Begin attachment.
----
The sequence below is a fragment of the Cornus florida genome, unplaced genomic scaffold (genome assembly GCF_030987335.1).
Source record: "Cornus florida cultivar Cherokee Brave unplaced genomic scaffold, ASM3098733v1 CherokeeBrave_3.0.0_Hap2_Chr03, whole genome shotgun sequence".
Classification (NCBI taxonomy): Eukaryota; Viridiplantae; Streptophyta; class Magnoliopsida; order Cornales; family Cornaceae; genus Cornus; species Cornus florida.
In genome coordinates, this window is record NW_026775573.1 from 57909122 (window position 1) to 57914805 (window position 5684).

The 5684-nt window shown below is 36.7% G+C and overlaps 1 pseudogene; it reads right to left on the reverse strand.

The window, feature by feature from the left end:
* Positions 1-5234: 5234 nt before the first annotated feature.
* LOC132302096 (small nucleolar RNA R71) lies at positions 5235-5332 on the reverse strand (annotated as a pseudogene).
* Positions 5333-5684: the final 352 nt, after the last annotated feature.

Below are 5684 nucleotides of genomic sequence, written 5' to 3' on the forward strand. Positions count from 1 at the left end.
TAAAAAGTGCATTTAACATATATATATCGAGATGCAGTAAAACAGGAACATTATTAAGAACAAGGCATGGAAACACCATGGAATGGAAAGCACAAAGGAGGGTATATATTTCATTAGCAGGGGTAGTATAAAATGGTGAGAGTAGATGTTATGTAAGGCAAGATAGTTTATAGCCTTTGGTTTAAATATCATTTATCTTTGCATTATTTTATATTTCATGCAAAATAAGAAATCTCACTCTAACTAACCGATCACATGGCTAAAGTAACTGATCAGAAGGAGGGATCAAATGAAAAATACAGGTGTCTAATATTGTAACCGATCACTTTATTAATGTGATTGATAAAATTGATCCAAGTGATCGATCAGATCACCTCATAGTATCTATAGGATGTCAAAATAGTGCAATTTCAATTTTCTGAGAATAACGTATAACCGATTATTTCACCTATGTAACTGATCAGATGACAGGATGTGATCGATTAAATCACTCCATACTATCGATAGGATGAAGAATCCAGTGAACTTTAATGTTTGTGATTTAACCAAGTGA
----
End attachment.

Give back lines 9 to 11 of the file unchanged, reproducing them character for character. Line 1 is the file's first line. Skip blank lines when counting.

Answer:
* Positions 5333-5684: the final 352 nt, after the last annotated feature.

Below are 5684 nucleotides of genomic sequence, written 5' to 3' on the forward strand. Positions count from 1 at the left end.
TAAAAAGTGCATTTAACATATATATATCGAGATGCAGTAAAACAGGAACATTATTAAGAACAAGGCATGGAAACACCATGGAATGGAAAGCACAAAGGAGGGTATATATTTCATTAGCAGGGGTAGTATAAAATGGTGAGAGTAGATGTTATGTAAGGCAAGATAGTTTATAGCCTTTGGTTTAAATATCATTTATCTTTGCATTATTTTATATTTCATGCAAAATAAGAAATCTCACTCTAACTAACCGATCACATGGCTAAAGTAACTGATCAGAAGGAGGGATCAAATGAAAAATACAGGTGTCTAATATTGTAACCGATCACTTTATTAATGTGATTGATAAAATTGATCCAAGTGATCGATCAGATCACCTCATAGTATCTATAGGATGTCAAAATAGTGCAATTTCAATTTTCTGAGAATAACGTATAACCGATTATTTCACCTATGTAACTGATCAGATGACAGGATGTGATCGATTAAATCACTCCATACTATCGATAGGATGAAGAATCCAGTGAACTTTAATGTTTGTGATTTAACCAAGTGA